Any UNC School of Law student who wishes to withdraw must file a request for voluntary withdrawal with the Assistant Dean for Student Development. Approval will be granted or denied by the Associate Dean for Academic Affairs only after an investigation of the circumstances and consultation with the Assistant Dean for Student Development. Notification in the manner described in this rule and the deans' approval are prerequisites to honorable dismissal from the institution or readmission to the institution, as described below.
A student may appeal to the dean following any adverse decision on a request for voluntary withdrawal. The dean's decision is final.
The University permits a student who withdraws within the first nine weeks of a term to receive a pro rata refund of tuition paid.
Students who withdraw voluntarily from the law school before successfully completing a minimum of one full-time semester may not seek readmission to the law school in the manner specified in 4.a. below, but must submit a new application for admission.
Leaves of Absence
The Assistant Dean for Student Development or the Associate Dean for Academic Affairs must approve a student's leave of absence from the law school. Leaves of absence typically are for one semester or one full year, and return to the school is set for a time certain when the leave of absence is granted. No readmission application is required for students who give notice of their intent to return to the school on the date specified.
Any student who fails to maintain the required scholastic average for any academic year is automatically excluded from the school of law at the close of the spring semester in the year in which such failure occurs. An annual cumulative grade point average of 2.2 is required to continue in law school at the end of the first year, and a cumulative GPA of 2.25 is required to continue after the second year and for graduation.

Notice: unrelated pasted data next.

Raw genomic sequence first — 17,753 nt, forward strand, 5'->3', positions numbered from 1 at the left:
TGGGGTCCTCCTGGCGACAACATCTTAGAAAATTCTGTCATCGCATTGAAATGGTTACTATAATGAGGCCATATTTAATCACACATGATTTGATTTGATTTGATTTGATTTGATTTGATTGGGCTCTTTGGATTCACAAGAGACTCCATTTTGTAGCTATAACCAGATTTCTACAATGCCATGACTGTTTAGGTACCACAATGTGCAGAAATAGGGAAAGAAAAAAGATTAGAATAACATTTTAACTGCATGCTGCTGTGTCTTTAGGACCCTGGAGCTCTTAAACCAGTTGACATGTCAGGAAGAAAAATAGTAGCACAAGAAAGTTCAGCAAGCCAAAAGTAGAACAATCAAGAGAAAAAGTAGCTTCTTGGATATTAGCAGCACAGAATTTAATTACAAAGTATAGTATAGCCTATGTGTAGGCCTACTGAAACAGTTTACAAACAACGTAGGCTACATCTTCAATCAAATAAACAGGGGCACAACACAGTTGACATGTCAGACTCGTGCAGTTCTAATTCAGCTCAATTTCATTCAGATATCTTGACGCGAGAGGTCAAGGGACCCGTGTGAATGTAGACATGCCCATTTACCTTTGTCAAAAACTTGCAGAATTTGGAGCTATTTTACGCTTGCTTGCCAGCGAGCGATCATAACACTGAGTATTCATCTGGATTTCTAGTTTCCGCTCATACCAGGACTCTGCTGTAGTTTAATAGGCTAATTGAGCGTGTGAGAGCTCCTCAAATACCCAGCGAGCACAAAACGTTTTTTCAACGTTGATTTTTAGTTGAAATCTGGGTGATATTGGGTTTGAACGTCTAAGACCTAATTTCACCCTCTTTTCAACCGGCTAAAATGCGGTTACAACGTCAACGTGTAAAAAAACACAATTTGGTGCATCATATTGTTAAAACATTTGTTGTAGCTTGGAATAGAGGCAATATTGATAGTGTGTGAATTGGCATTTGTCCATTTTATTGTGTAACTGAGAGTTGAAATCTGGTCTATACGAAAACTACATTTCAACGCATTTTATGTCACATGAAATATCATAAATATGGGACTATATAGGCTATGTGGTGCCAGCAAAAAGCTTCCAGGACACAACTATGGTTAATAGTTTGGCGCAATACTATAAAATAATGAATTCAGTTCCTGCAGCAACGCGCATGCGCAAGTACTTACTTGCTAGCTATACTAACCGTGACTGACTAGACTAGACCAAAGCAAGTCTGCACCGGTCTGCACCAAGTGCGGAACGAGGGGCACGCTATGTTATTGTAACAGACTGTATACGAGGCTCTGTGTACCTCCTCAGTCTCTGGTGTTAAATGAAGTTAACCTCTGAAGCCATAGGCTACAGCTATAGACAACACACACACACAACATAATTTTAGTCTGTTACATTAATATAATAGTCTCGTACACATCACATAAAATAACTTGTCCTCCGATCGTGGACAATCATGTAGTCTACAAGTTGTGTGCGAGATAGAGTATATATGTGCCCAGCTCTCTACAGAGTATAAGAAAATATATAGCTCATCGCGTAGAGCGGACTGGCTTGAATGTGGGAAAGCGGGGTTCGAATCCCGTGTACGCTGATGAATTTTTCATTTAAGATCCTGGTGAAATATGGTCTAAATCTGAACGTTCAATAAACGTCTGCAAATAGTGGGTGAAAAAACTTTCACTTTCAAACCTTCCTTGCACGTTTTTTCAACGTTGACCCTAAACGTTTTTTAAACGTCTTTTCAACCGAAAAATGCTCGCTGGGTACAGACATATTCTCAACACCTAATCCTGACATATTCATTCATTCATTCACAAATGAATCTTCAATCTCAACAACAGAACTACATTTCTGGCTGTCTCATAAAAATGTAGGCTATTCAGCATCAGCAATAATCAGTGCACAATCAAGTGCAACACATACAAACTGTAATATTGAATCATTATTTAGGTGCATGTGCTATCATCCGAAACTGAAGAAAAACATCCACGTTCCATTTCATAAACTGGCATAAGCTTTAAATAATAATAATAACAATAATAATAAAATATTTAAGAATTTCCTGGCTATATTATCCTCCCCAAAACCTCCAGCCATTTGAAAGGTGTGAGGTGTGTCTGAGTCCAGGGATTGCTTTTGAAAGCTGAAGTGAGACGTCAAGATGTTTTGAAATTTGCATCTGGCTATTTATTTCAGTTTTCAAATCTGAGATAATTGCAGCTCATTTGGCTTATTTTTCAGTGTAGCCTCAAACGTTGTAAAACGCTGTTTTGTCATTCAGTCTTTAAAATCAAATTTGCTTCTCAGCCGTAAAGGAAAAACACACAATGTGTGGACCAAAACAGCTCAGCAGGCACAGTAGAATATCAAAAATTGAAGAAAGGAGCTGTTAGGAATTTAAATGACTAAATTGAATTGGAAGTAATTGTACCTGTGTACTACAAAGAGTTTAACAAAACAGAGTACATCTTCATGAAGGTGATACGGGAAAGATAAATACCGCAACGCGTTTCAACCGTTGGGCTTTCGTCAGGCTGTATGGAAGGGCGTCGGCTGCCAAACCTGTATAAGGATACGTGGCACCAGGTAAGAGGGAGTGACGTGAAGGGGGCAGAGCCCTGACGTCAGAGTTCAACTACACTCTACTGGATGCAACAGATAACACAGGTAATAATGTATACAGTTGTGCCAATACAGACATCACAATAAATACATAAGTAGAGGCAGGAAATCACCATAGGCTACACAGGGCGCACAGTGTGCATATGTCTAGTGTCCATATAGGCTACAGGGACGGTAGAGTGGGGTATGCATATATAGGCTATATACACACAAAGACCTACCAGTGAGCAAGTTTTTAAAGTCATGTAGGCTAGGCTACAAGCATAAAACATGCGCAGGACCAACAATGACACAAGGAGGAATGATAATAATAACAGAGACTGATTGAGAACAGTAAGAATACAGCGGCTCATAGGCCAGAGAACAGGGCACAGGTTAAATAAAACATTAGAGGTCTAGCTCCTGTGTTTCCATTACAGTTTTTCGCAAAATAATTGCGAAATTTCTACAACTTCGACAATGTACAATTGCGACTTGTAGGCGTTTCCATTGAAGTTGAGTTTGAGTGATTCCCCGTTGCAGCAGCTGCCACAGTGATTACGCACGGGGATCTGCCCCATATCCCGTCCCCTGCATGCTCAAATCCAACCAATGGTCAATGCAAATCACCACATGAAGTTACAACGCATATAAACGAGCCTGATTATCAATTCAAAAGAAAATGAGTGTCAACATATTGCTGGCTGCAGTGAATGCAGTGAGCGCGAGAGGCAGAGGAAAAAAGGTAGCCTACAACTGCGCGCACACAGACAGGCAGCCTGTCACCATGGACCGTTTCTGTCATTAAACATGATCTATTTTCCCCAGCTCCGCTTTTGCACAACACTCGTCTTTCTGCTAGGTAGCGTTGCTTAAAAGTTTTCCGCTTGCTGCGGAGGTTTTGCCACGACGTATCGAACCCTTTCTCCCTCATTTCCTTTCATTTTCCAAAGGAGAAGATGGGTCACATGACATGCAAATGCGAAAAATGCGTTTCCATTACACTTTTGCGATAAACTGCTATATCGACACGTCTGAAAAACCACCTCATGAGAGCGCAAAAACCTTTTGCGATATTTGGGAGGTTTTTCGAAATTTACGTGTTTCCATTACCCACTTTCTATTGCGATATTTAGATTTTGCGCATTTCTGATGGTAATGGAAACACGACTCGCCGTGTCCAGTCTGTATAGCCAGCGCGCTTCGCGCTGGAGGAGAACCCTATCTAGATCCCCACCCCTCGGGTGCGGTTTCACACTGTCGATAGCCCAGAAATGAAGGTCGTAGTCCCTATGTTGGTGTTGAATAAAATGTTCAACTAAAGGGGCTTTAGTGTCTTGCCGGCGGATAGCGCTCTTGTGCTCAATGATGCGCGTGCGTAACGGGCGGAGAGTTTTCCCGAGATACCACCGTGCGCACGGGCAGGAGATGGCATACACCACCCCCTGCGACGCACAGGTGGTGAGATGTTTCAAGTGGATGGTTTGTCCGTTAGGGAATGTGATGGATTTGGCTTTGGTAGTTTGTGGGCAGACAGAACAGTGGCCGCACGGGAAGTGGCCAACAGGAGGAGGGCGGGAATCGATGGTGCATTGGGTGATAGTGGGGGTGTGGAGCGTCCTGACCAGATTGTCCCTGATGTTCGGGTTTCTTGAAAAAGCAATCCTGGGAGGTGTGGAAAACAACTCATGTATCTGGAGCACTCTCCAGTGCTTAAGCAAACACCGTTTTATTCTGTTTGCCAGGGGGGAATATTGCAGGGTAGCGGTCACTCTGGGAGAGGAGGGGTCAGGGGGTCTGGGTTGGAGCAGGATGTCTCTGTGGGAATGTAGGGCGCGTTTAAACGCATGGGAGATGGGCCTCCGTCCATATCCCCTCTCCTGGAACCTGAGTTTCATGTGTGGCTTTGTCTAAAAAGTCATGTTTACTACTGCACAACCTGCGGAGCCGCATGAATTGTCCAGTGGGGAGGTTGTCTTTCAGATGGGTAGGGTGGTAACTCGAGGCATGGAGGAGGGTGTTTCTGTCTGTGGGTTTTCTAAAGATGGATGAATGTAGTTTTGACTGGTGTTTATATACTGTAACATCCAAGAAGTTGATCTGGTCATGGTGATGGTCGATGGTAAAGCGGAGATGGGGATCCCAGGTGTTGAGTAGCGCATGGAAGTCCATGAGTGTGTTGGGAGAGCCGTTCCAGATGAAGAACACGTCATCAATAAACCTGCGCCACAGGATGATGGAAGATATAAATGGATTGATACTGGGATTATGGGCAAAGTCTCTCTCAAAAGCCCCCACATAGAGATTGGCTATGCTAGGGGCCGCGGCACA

Visiting at Other U.S. Law Schools
Permission to visit at another ABA approved law school for a semester or year may be granted for reasons of personal or family hardship and medical conditions. Examples of such situations include a student’s spouse being indefinitely transferred to another state and a student needing medical treatment away from Chapel Hill. Seeking employment opportunities in another location is not a recognized justification. A student who visits at another law school takes courses at that school, pays tuition and fees to the visited institution at the visited institution's rate, but graduates from Carolina Law.
Requests to visit at another law school should be made as early as possible. Ordinarily, such requests must be made in writing and absent exceptional circumstances must be made no later than March 31 for a proposed visit during the Fall Semester and no later than October 31 for a visit during the Spring Semester. A student who wants to visit at another school must receive from the Associate Dean for Academic Affairs:
- permission to pursue the visit,
- approval of the specific law school to be visited, and
- approval of courses taken there.
Students may receive no more than sixteen transfer credits in any semester and no more than thirty transfer credits in an academic year visiting at another law school.
Before a visit will be approved, a student must have completed all required courses, including professional responsibility, skills, and RWE and WE credits.
A student approved to visit at another law school must be accepted at the approved school. Visiting students are not eligible for scholarships and grants from Carolina Law during semesters in which they visit at another school. Because of the time period required for receiving final grades from the visiting institution, graduating students may participate in UNC's graduation but may not receive an actual diploma at the May commencement ceremony.
Any student who seeks to transfer to another law school must make an appointment with the Assistant Dean for Student Development to discuss his or her transfer request.